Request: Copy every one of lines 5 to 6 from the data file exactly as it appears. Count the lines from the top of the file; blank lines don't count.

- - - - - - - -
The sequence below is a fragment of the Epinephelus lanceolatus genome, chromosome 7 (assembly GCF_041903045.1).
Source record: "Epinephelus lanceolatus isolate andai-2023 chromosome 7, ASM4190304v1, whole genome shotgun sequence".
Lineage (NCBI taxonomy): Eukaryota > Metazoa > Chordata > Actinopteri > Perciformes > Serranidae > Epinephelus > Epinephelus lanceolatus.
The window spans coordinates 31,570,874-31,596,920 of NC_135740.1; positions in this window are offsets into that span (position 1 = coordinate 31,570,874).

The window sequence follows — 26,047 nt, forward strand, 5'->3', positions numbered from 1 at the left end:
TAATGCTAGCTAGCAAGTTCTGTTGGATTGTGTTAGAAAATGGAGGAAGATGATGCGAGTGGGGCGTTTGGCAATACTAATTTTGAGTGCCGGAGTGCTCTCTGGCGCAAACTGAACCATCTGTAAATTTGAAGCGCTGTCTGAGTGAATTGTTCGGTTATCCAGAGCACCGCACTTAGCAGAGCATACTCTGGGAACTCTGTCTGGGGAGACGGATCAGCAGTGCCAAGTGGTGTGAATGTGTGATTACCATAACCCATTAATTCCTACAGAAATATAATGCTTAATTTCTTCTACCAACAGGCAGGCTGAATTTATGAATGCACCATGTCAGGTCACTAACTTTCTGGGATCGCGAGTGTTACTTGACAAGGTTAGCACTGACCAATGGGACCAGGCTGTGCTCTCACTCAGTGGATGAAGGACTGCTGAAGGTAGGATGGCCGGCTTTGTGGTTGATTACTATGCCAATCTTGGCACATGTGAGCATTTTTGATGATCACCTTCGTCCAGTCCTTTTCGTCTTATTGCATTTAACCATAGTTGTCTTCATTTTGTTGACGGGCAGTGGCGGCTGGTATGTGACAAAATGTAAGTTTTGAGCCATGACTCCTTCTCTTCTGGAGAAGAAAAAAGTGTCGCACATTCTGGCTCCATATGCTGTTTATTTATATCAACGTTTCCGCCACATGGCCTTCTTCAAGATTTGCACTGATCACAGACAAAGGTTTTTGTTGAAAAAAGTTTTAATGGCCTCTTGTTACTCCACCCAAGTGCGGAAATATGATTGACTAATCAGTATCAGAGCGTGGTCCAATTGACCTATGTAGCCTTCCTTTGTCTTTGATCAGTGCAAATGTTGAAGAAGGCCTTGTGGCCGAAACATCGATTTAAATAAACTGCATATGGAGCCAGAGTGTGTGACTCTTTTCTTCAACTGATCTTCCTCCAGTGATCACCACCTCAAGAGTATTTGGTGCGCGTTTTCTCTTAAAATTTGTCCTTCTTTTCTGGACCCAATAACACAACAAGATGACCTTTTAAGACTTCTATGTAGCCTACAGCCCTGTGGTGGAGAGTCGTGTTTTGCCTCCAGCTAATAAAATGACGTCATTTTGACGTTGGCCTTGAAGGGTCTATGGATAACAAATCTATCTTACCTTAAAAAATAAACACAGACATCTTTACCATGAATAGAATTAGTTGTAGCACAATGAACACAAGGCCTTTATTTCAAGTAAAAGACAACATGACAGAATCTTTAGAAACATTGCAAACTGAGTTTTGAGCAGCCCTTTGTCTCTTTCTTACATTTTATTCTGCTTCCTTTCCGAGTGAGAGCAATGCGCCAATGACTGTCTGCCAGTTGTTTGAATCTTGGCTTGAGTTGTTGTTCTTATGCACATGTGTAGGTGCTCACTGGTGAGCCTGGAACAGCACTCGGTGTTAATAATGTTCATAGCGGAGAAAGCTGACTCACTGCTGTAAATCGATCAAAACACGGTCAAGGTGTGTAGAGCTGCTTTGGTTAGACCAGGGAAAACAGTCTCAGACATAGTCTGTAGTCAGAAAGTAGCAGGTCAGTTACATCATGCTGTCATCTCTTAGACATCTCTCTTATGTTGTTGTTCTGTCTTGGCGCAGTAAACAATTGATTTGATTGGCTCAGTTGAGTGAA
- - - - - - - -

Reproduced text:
The window sequence follows — 26,047 nt, forward strand, 5'->3', positions numbered from 1 at the left end:
TAATGCTAGCTAGCAAGTTCTGTTGGATTGTGTTAGAAAATGGAGGAAGATGATGCGAGTGGGGCGTTTGGCAATACTAATTTTGAGTGCCGGAGTGCTCTCTGGCGCAAACTGAACCATCTGTAAATTTGAAGCGCTGTCTGAGTGAATTGTTCGGTTATCCAGAGCACCGCACTTAGCAGAGCATACTCTGGGAACTCTGTCTGGGGAGACGGATCAGCAGTGCCAAGTGGTGTGAATGTGTGATTACCATAACCCATTAATTCCTACAGAAATATAATGCTTAATTTCTTCTACCAACAGGCAGGCTGAATTTATGAATGCACCATGTCAGGTCACTAACTTTCTGGGATCGCGAGTGTTACTTGACAAGGTTAGCACTGACCAATGGGACCAGGCTGTGCTCTCACTCAGTGGATGAAGGACTGCTGAAGGTAGGATGGCCGGCTTTGTGGTTGATTACTATGCCAATCTTGGCACATGTGAGCATTTTTGATGATCACCTTCGTCCAGTCCTTTTCGTCTTATTGCATTTAACCATAGTTGTCTTCATTTTGTTGACGGGCAGTGGCGGCTGGTATGTGACAAAATGTAAGTTTTGAGCCATGACTCCTTCTCTTCTGGAGAAGAAAAAAGTGTCGCACATTCTGGCTCCATATGCTGTTTATTTATATCAACGTTTCCGCCACATGGCCTTCTTCAAGATTTGCACTGATCACAGACAAAGGTTTTTGTTGAAAAAAGTTTTAATGGCCTCTTGTTACTCCACCCAAGTGCGGAAATATGATTGACTAATCAGTATCAGAGCGTGGTCCAATTGACCTATGTAGCCTTCCTTTGTCTTTGATCAGTGCAAATGTTGAAGAAGGCCTTGTGGCCGAAACATCGATTTAAATAAACTGCATATGGAGCCAGAGTGTGTGACTCTTTTCTTCAACTGATCTTCCTCCAGTGATCACCACCTCAAGAGTATTTGGTGCGCGTTTTCTCTTAAAATTTGTCCTTCTTTTCTGGACCCAATAACACAACAAGATGACCTTTTAAGACTTCTATGTAGCCTACAGCCCTGTGGTGGAGAGTCGTGTTTTGCCTCCAGCTAATAAAATGACGTCATTTTGACGTTGGCCTTGAAGGGTCTATGGATAACAAATCTATCTTACCTTAAAAAATAAACACAGACATCTTTACCATGAATAGAATTAGTTGTAGCACAATGAACACAAGGCCTTTATTTCAAGTAAAAGACAACATGACAGAATCTTTAGAAACATTGCAAACTGAGTTTTGAGCAGCCCTTTGTCTCTTTCTTACATTTTATTCTGCTTCCTTTCCGAGTGAGAGCAATGCGCCAATGACTGTCTGCCAGTTGTTTGAATCTTGGCTTGAGTTGTTGTTCTTATGCACATGTGTAGGTGCTCACTGGTGAGCCTGGAACAGCACTCGGTGTTAATAATGTTCATAGCGGAGAAAGCTGACTCACTGCTGTAAATCGATCAAAACACGGTCAAGGTGTGTAGAGCTGCTTTGGTTAGACCAGGGAAAACAGTCTCAGACATAGTCTGTAGTCAGAAAGTAGCAGGTCAGTTACATCATGCTGTCATCTCTTAGACATCTCTCTTATGTTGTTGTTCTGTCTTGGCGCAGTAAACAATTGATTTGATTGGCTCAGTTGAGTGAA